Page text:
Around 6am in the morning there was a little knock on our door. Obviously Keith & I are up like a shot as breakfast is ready directly outside our room: porridge the food for cyclists, a fried egg and a plastic frankfurter, followed by pancakes and condensed milk. All quite nice.
Off we set around 7am with no particular end. We have planned a double days riding 180 ish miles, with possible stops at 85 miles (doubtful), 106 mile (even less doubtful) , then 112 mile as a possible or camp!
Linney navigated through the city of Saratov with ease, though it still took as an hour to get out of the city limits, after crossing the huge Volga river. Then we turned into a head wind. It was brutal with no respite, just head down and pedal which we are all pretty good at. I noticed my front tyre was going down again, but pushed through to the next stop. I took the tyre off again – it was a new inner tube, and Keith & I once again checked the tyre but could not find anything.
After we set off again within 20 mins the tyre was going down again. On these rough roads you cannot ride like that, so I swapped the tyre for the spare and away we went again. It was still a fierce head wind. All we had to do was carry on pedalling: nothing can go wrong.
Linney was at the front by about a mile (perfaps further) he does not get to much involved in the mechanical issues, he is more for the map reading and restaurant and hotel finding jobs. He waited for us at the next petrol station with the good news that there is another petrol station in 24 miles, then nothing for 28 miles until a small café and then a possible hotel in another 6 miles.
That’s what it is then, so we pushed on into the head wind with clouds building up behind us. On we went, then we turned a bit more eastly, thankfully the head wind turned with us, what a result! Then the road got really bumpy for the next 20 odd miles, making us wonder what was worse – we are all not sure!
We stopped at the petrol station, filled up the water bottles and carried on to the next place on our map a very little “café”. All it takes is will-power. On we went through some of the worst roads we have met. Before we knew it you could see a few little houses and farms in the foreground but still it was 2 hours riding to get there!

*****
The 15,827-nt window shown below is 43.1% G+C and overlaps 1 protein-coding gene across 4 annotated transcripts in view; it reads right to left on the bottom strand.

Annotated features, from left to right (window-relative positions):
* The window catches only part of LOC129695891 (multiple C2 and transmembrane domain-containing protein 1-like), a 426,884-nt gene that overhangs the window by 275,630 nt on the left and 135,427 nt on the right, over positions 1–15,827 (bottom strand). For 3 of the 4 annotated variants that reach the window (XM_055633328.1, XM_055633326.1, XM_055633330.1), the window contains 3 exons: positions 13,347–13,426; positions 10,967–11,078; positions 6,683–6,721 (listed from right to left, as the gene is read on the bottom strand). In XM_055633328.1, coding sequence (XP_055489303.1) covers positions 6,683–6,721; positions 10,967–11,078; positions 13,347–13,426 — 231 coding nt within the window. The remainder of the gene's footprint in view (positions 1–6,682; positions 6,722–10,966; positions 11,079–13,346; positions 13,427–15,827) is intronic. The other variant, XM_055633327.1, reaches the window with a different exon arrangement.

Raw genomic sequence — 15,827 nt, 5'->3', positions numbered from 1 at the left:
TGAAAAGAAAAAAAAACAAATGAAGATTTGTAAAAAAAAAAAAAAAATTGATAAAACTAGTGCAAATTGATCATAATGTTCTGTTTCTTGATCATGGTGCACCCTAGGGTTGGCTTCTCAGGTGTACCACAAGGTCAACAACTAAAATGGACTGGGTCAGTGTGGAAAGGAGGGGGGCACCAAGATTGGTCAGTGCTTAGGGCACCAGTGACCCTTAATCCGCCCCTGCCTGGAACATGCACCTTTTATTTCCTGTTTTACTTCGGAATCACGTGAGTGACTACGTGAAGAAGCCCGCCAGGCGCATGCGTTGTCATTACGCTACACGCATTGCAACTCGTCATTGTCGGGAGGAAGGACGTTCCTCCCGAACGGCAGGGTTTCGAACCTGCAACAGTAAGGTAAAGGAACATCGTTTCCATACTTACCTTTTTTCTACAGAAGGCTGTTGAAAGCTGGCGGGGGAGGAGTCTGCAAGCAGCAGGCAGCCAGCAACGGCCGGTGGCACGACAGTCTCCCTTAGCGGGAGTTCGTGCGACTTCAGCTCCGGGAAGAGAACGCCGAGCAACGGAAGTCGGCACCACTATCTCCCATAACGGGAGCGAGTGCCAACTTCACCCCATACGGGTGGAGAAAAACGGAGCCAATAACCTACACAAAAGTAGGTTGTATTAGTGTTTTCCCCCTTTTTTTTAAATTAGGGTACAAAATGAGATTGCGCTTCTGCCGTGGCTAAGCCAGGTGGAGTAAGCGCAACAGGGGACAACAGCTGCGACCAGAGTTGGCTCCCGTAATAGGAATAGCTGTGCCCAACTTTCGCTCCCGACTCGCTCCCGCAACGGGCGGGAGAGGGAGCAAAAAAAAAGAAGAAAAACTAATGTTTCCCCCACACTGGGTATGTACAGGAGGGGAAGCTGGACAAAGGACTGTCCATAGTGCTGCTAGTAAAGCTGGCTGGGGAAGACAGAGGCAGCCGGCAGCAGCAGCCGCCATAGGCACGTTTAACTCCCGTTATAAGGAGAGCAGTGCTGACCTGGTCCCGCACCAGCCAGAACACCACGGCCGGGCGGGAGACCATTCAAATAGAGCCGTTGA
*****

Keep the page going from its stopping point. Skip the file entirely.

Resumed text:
Linney led us into a little shack, the lady came out to greet us told us where to park our bikes and seemed really welcoming. I was last in and Keith had already ordered a coffee, and asked me if I wanted one, I looked at him with a smile and said I am having a beer!
Normally we have not had a single beer when we have been riding: my excuse was we either have 6 mile to go or we are camping- good enough for me! They had fresh bread baked in an outside oven and some great rustic food. We later found out they were originally from Uzbekistan. The hospitably was excellent as was the food: rice with vegetables. Noodle soup and kebab, with fresh baked bread.
They told us there will be an hotel down the road in 10 km, with a friendly farewell we set off for the last 6 mile. Rolled into the hotel and the girl on the desk could tell from my eyes that I need a room, she duly obliged.
It had been a really tough day up there with the Pyrenees, the rocket launcher and Dumbledore forest rides to name a few from our past rides.
Day 34: Wednesday July 17th: To Another Border
After yesterdays epic ride, we had a little lie in as breakfast was not until 07:30. We used the time to do a little bike maintenance. Breakfast was the standard Russian fare fried eggs , plastic frankfurter, tomatoes and bread.
We set off around 8am, a little bit apprehensive, not knowing what the roads and wind would be like. As it soon transpired: not very good with a massive head wind and really bumpy torn up roads. We carried on like this for 30 odd miles at a really slow pace.
We had a drink and left – we all knew we just had to grind this ride out. Just before we were due to stop we met this cowboy guy herding his cattle, he seemed very contented. Keith took a photograph. We then stopped again at a rustic transport café where Linney and I had some cold soup with bread – it was ok – Keith had a meat soup.
We worked out that we had another stop in 18 miles, then another with 28 miles to go. Another thing we were running out of Russian rubles although we all had cards etc. We stopped at a little village with the most moody shop keepers in the world and even told me off for putting my plastic bottle into her waste bin. We could only afford two bottles of water and dry biscuits. Living the high life again.
With 28 miles to go we all got going, the first 10 miles was not to bad, the wind had dropped a little and the road was bearable. Then it all went a little pear shaped, they were rebuilding the road, we just had to ride along beside the tippers, dumpers and transport lorries, it was pretty hectic stuff. This went on for around 12 miles of difficult riding to say the least.
When the road works finished we were just glad to get back on to the bumpy road for the final 6 miles, with no hotel booked the plan was to ride into the own, get to a café/ bar use their WIFI and find a place to stay. The first part was OK, found a shop had a beer and ice cream – but no WIFI. We rode on a little and then met some kids and asked them if they knew where a hotel was (we use google translate). The next thing we knew we were in their house! It was a bed and breakfast place, the kids took Linney to the nearest ATM and we all got sorted.